But Thanksgiving is different. Harkening back about four centuries to our founding narrative of Pilgrims and Indians, of thanks-be for plenty, the holiday still holds much of its traditional allure and even divine inspiration. To this day, we, the figurative (if not literal) descendants of those Pilgrims and Indians who sat down to sup together sometime in the fall of 1621, continue to give thanks for American plenty. And on Thanksgiving Day, when plenty is manifested in a simple and emphatically homey feast, our level of satisfaction and our sense of gratitude remain in balance. By Christmas, of course, nothing is in balance. "Plenty" tends to have become "glut," and heartfelt gratitude has curdled into a conflicted sense of embarrassment. This is all the more reason to savor Thanksgiving, a day when plenty is still "enough" and not "too much."

In olden days, such plenty meant survival — literally. With enough food, the fate of the Pilgrim colony, founded to perpetuate austere Puritan ideals, was nearly assured. In our day, plenty alone provides no such guarantee. Although our material wealth as a society has never been greater, our survival as that Puritan-originated society seems more in jeopardy than ever before. Maybe that's because plenty has become an end in itself. And, truth be told, plenty in America today is hardly just a 20-lb. turkey on the table. It's a $500-$600 Sony PlayStation 3 in the home entertainment center. Which seems to have turned our notion of "survival" into what we do until Sony comes out with PlayStation 4.

This might be enough, I suppose, if we really lived in a PlayStation world. We could eat too much and buy too much and play too many really repulsive games such as Grand Theft Autos, I- IV, and just mark time. But in what may be an inversion of American exceptionalism, our singular sense of ourselves has somehow insulated our entire nation from what it's like to play for keeps — from what it means to live in a new age of Islamic jihad. With the exception of our military families, we, as a people, have remained insulated from our time of war.

Maybe this all started, at least in earnest, after 9/11 when George W. Bush, even as he prepared to fight "terror" — that politically correct and historically misleading term for jihad violence — implored Americans to get back to those shopping malls, just as if the nation could fight a war in perpetuity without ever noticing it. And so we have, so far. So vast is our "plenty" that we can send our armies across the sea to the desert and never feel it in our pocketbooks or our bellies.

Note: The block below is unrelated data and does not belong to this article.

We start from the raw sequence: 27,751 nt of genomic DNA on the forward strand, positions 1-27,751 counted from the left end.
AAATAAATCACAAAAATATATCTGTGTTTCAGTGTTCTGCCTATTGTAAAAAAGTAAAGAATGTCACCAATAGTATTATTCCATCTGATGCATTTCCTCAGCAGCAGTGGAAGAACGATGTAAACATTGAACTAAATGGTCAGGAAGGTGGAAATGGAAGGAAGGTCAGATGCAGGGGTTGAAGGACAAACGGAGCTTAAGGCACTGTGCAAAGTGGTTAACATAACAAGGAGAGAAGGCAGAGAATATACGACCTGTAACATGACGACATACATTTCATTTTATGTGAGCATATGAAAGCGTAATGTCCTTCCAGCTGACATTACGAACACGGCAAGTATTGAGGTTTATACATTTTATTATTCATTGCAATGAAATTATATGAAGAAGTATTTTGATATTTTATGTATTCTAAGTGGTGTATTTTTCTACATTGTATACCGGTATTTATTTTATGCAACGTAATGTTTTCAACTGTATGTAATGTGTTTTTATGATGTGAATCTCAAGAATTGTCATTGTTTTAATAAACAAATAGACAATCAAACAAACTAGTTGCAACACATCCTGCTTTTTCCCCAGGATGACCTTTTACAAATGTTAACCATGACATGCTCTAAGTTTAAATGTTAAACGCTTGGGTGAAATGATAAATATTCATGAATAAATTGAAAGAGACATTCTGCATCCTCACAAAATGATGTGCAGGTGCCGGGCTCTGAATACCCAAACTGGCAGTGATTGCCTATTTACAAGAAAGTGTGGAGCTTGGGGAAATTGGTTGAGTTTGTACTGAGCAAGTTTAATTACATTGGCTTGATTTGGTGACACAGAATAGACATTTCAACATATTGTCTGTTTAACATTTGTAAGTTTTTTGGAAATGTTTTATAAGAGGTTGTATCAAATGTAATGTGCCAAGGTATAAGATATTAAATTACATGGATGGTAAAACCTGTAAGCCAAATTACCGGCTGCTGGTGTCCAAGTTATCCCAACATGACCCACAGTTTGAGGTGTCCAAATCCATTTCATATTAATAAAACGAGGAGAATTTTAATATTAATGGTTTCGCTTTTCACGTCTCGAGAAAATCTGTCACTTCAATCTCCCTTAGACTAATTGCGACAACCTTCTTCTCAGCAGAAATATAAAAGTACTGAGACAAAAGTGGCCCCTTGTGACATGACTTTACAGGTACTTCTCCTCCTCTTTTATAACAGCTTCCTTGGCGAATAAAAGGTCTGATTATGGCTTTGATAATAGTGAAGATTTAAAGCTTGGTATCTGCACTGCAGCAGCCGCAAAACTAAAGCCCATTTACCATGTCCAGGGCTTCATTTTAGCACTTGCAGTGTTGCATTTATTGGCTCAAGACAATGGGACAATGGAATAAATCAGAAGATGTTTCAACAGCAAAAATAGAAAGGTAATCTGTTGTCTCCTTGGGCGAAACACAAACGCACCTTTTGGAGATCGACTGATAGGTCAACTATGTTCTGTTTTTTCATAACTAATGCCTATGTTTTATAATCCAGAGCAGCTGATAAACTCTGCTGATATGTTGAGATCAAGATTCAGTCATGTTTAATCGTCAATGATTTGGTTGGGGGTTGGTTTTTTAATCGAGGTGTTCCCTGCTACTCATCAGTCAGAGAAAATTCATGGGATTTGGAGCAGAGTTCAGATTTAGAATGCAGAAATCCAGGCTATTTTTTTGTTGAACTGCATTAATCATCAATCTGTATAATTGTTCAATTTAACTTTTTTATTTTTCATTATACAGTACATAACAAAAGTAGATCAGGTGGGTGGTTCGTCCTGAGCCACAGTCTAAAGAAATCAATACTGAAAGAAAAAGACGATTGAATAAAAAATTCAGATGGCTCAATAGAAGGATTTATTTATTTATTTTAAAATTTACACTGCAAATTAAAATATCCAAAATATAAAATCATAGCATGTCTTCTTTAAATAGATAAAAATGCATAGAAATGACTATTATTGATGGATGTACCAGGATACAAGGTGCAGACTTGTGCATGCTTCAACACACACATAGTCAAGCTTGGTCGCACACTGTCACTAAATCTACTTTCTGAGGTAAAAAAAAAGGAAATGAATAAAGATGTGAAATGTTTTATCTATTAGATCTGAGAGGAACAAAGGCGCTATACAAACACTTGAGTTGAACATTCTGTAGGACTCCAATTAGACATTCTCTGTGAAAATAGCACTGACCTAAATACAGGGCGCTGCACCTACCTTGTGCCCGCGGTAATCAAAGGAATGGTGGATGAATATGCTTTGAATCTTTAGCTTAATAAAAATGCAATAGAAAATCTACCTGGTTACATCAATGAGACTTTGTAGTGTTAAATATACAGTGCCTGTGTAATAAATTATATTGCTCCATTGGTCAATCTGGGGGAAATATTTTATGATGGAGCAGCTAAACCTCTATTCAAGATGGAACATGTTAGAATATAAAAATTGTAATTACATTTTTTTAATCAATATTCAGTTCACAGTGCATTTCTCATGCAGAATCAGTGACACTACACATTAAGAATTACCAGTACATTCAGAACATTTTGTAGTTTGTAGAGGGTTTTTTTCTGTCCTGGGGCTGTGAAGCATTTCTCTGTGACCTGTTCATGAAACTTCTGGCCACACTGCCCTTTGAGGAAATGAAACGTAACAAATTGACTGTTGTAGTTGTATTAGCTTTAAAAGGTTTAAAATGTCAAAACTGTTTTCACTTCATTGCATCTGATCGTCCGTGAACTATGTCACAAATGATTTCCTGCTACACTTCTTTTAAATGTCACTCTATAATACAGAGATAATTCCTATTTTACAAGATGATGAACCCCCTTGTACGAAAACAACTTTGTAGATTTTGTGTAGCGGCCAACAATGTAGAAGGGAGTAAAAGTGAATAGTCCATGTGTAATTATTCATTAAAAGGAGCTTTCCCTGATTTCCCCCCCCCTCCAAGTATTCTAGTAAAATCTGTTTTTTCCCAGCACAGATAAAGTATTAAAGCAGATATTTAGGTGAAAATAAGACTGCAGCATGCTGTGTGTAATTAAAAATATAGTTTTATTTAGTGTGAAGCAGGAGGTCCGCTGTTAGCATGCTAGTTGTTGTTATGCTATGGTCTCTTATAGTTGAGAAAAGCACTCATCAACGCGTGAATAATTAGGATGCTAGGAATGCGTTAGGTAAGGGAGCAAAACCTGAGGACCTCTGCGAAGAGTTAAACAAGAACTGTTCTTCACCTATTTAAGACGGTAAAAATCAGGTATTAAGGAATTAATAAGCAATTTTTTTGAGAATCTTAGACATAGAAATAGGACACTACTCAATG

Is that good? It doesn't feel good. At least, it doesn't feel real. That is, it feels strange for a nation to make war without moving to anything resembling a war footing. Saving string as our parents did during World War II isn't going to do much for the modern military, but how about the president asking Americans to avoid driving one day a week? Without any thought of sacrifice on the home front, "plenty" serves as a buffer between us and reality, and our extremely comfortable way of life serves to distract us from what it takes to maintain that extremely comfortable way of life.

Of course, the election indicates Americans were feeling something — that things were going wrong in Iraq and elsewhere, although it is distressing that the Democrats they have empowered hold no better answers than the Republicans. This intellectual stalemate should make this one of those winters of discontent you hear about. At least I hope it will.

If such dissatisfaction goads us to think past the distractions of plenty, and face up to the difficult, politically incorrect, and uncomfortable facts of beating back global jihad, it would be something to be truly thankful for.

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JWR contributor Diana West is a columnist and editorial writer for the Washington Times. Comment by clicking here.



© 2006, Diana West